Vision of a spaceport of the future, with Skylon leaving its hangar for another mission into orbit. Image credit: Reaction Engines.

Feb 1, 2015 Let's welcome an exciting new era in getting into space

Sen—The last week has been rounded off by launches on opposite sides of the world. Yesterday, United Launch Alliance put a NASA Earth-watching probe into orbit from California, while today saw the liftoff of a Russian Proton from Kazakhstan with a giant communications satellite.

As usual, both launches relied on the tried and tested—but hugely expensive—process of using powerful rockets to reach space. Stages that are basically huge fuel tanks are jettisoned at enormous cost.

The Space Shuttle was an attempt to bring some recycling to the business, and ESA will test a spaceplane of its own this month when IXV makes a test flight. But both these projects have relied on conventional rockets to escape Earth’s gravity.

SpaceX are attempting to bring down the costs somewhat by developing rocket stages that can soft-land themselves ready for re-use after a launch, and tests show that they are close to achieving that goal. 

But all the while work advances on a revolutionary new way of getting into space, an exciting alternative to traditional rockets, that has the potential to change everything. I am talking about Skylon.

This is the spaceship model that promises to make spaceports operate more like airports. An engineering breakthrough by British inventor Alan Bond and his team at Reaction Engines will allow spacecraft to take off from runways, just like your holiday or business flight, but then to fly directly into orbit.

It is all thanks to its air-breathing SABRE—the Synergetic Air-Breathing Rocket Engine—that collects some of its fuel from the atmosphere as it flies, meaning less weight to carry for the tanks on board. Though the engine itself has still to be built, the technology has been proved to the satisfaction of an evaluation team from the European Space Agency.

SABRE has been described as the biggest breakthrough since the invention of the jet engine. And the idea that a complete spacecraft becomes as reusuable as a conventional airliner is clearly going to do wonders in bringing down the price of getting to, and working in, space.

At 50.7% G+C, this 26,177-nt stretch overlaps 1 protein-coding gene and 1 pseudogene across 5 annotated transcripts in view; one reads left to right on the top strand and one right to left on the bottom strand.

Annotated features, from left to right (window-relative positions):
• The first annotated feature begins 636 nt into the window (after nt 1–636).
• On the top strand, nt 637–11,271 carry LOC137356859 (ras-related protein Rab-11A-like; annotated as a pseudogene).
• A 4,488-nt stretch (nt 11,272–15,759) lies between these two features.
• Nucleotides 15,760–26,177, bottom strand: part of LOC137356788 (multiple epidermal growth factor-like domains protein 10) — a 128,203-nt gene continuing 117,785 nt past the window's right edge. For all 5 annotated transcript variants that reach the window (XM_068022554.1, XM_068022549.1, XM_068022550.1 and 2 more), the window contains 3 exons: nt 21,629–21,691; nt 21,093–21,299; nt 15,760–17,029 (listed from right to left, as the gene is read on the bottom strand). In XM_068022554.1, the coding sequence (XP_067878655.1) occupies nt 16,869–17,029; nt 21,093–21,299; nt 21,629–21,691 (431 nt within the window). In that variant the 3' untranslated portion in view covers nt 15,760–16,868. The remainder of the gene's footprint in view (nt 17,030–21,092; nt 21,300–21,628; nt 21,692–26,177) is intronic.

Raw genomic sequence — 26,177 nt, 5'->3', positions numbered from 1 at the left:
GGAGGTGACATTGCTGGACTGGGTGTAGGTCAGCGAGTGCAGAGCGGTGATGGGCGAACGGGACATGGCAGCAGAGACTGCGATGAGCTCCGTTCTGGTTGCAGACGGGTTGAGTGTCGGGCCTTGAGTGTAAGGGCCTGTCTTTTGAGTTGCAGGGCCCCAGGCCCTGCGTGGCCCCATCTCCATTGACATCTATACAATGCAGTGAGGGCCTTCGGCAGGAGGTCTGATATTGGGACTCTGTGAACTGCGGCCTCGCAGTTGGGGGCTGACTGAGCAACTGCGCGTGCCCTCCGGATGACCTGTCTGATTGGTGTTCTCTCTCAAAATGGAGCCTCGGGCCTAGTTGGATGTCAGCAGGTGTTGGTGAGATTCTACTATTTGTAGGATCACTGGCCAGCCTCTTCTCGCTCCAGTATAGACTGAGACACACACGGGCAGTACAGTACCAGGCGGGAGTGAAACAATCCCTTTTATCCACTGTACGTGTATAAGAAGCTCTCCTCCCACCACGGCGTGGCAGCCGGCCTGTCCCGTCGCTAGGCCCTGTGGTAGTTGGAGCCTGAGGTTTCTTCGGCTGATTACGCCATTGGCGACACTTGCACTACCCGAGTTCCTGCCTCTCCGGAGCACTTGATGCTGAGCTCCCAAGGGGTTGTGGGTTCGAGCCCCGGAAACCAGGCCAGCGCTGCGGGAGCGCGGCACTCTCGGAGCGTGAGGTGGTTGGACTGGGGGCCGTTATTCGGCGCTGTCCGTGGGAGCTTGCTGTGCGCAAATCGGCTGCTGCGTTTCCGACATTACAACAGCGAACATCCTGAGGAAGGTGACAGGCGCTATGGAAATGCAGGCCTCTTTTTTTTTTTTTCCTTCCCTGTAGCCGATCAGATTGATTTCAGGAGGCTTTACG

How Skylon will look in flight as it heads for orbit, having taken off from a runway without the aid of any rocket boosters. Image credit: Reaction Engines

The UK Government has invested in the project, alongside private enterprise. And interest in the technology has already been shown by the US Air Force. This week, Sen revealed that Reaction Engines are greatly expanding their workforce.

But is there a danger that conventional operators with vested interests will seek to kill off Skylon? Or will we really see a new model of spaceport appear across the world to take advantage of this innovative design? 

Bond saw disappointment before when his project to build a forerunner to Skylon, called HOTOL, was killed off by the UK Government in the 1980s. Now I believe his invention is too big a breakthrough to ignore and I can’t wait to see the first Skylon take off some time in the next decade!

As well as powering the Skylon spaceplane, SABRE could drive an advanced airliner called LAPCAT—Long-term Advanced Propulsion Concepts and Technologies—from one side of the world to the other in less than four hours.  I asked Bond which craft will be first to use his revolutionary engine?

He told me: “I see the access to space being first because it is in competition with things that are so horrendously expensive and inconvenient at the moment. That to me is clearly where the initial application is. 

“It’s not a huge transition from that to something like LAPCAT. But the LAPCAT vehicle will be a very expensive development, double the cost of the programme for getting into orbit, because obviously it has to fit in with the extreme safety standards in aviation.”

With Skylon potentially able to turn round from one mission to another in just hours, it will be capable of all sorts of tasks, from delivering satellites into orbit, and supplies and astronauts to space stations, to assembling interplanetary spacecraft in orbit. 

What an exciting vision for the future, where spaceports offer routine and easy access to the final frontier!